The Top 5 Technologies that Changed the Course of Social Evolution

From graphite pencils to supercomputers, everything is technology. Not every technology has a noticeable impact on the course of human evolution. Based on one definition, technology is the “machinery and equipment developed from the application of scientific knowledge.”

It’s not just about computers. Though computers make the list, there are other technologies that have altered the course of social evolution. Here are my top five in no particular order:

Horseless Carriages

It’s not just about cars. It is about everything with a motor that enabled both people and packages to move rapidly from one place to another. This type of technology effectively shrank the world down to a manageable size. Today, it takes hours rather than weeks to move physical items from one part of the world to another. It would require a transporter for us to do better.

Perhaps more impactful is the automobile enabling people to travel across what was once considered a vast land mass in minutes rather than hours, or even days. That allowed us to form different kinds of cities where a person could make his living miles away from where he actually lived, or shopped, or went to church.

To accomplish this rapid transit, we went from killing horses, to destroying other natural resources. Now, our mission is to refine the horseless carriage to be more environmentally friendly.

Industrial PCs

While the industrial revolution was not powered by PCs, industrial revolution 2.0 most certainly was. Consider all the mature industries into which the industrial PC has created:

  • Avionics
  • Communication
  • Energy
  • Automation
  • Infotainment
  • Medical
  • Defense
  • Transportation

None of these industries are anything like what they were originally. The industrial PC has particularly changed the nature of war. Thanks to computer-guided drones, we can wage ware with fewer civilian casualties. On the other end of the spectrum, medical technology saves more lives with lower risk, and quicker recovery times. Industrial PCs gave us a second chance at the industrial revolution.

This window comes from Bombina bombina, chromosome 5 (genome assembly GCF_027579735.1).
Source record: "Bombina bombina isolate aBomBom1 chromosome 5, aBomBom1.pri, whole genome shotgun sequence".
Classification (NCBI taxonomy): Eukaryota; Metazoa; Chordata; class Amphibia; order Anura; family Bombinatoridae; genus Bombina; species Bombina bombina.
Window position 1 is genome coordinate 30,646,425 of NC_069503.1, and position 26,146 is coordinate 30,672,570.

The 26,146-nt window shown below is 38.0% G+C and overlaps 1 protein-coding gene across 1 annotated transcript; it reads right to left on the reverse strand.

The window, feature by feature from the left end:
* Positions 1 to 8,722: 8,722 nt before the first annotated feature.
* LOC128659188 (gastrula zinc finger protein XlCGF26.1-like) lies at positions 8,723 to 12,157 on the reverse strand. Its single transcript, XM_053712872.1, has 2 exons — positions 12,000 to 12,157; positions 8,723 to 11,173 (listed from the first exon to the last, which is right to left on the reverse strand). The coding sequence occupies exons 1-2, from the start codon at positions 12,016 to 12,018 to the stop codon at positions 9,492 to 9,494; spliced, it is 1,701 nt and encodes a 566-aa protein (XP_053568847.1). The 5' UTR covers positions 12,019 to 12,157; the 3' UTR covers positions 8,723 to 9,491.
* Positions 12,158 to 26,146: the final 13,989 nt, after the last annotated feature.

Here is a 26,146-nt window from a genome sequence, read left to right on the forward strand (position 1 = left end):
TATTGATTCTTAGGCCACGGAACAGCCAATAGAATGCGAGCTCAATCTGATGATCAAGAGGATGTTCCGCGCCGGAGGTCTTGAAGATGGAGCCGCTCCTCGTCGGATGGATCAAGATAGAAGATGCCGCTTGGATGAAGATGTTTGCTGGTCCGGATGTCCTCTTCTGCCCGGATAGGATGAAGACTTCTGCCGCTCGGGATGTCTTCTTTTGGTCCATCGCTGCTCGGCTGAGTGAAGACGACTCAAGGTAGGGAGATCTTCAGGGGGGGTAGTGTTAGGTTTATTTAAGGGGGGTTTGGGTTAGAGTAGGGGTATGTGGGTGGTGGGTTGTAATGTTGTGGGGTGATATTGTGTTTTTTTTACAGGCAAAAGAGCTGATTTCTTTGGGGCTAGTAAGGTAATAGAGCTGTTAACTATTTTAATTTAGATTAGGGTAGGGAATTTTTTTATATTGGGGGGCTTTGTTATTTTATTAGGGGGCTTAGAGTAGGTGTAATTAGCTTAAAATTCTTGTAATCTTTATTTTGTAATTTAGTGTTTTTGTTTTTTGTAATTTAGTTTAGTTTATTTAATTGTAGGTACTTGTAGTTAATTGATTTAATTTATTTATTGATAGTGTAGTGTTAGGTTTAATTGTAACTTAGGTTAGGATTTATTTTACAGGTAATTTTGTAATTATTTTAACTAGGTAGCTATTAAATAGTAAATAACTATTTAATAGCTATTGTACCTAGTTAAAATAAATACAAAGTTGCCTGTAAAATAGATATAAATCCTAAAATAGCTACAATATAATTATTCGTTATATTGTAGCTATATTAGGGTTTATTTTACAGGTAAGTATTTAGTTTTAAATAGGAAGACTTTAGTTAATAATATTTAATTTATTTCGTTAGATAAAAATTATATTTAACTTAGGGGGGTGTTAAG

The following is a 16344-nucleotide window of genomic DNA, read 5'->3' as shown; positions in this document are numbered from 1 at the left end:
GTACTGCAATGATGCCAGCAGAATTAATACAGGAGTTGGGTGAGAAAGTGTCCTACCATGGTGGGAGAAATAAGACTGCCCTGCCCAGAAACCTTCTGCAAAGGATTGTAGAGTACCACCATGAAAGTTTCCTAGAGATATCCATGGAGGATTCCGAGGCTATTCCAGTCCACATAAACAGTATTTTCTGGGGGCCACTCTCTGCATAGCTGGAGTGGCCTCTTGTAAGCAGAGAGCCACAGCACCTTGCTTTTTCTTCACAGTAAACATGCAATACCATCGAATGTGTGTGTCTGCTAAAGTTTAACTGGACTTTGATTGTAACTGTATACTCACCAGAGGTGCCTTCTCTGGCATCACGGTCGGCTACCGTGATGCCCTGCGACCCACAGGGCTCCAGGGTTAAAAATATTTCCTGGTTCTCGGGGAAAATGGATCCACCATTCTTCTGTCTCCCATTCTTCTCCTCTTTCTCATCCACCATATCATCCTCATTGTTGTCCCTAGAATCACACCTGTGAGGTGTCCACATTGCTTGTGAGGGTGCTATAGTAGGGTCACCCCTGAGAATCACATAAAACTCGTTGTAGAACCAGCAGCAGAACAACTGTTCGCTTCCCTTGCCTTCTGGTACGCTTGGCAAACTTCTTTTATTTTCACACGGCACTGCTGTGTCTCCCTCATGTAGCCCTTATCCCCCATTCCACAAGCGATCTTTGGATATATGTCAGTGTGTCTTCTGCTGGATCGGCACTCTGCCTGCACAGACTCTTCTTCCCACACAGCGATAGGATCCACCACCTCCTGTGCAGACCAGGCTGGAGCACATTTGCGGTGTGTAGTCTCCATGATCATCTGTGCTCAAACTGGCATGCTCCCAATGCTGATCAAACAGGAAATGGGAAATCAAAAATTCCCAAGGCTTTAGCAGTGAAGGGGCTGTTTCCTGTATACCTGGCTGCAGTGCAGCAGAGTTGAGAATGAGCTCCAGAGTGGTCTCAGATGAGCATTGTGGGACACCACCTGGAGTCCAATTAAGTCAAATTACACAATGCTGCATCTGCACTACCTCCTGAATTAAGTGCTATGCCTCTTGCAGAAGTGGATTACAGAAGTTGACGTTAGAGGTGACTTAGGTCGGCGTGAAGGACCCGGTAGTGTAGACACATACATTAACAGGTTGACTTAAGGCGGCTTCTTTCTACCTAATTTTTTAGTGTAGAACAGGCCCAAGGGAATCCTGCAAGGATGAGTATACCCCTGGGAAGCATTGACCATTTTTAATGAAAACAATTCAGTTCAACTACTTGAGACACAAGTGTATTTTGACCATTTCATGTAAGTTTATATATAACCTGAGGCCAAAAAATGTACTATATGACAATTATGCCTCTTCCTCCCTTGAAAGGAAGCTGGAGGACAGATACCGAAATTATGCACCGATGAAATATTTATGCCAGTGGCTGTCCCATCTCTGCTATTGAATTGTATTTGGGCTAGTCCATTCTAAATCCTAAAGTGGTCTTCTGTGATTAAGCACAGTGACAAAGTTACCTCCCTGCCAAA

The Internet

I’m not going to enter the debate about who invented the Internet. Let’s just say it wasn’t Al Gore. We can confidently say who benefited from the Internet, though. That would be just about everyone, even the people who cannot directly access it.

The collective knowledge of humanity, past and present, can be accessed by anyone with a smartphone and a data connection. The Washington Post lists 36 ways the Internet has changed us. While #36: cats, is a questionable inclusion, it is a good list that highlights huge advancements in culture that simply would not have been possible without it.


When we think of a PC, we generally think of a beige box running Windows, or something considerably more elegant running MacOS. However, both types of boxes are often shared by family members or coworkers. I contend that the smartphone is the ultimate, personal computer. It lives in our pockets, and is used from the palm of our hands. In some cases, our biometric data secures them. They are our wallets and banks. We send our most private data through them. Nothing could be more personal.

Beyond their impact on how we live our lives, is their availability to the furthest reaches of the world, into the hands of the least affluent. We have review roundups of smartphones under Rs 10,000: around $157.00 U.S. Microsoft sells a number of devices at half that price. They are not only more personal than the PC, they are changing the world at a much faster clip.

“?” The Next Technology

As a society, we have seen both times of stagnation and great invention. But never before have we lived in a time of such anticipation for what is just around the corner. Whatever the next technology is, we are certain it will change the world as we know it.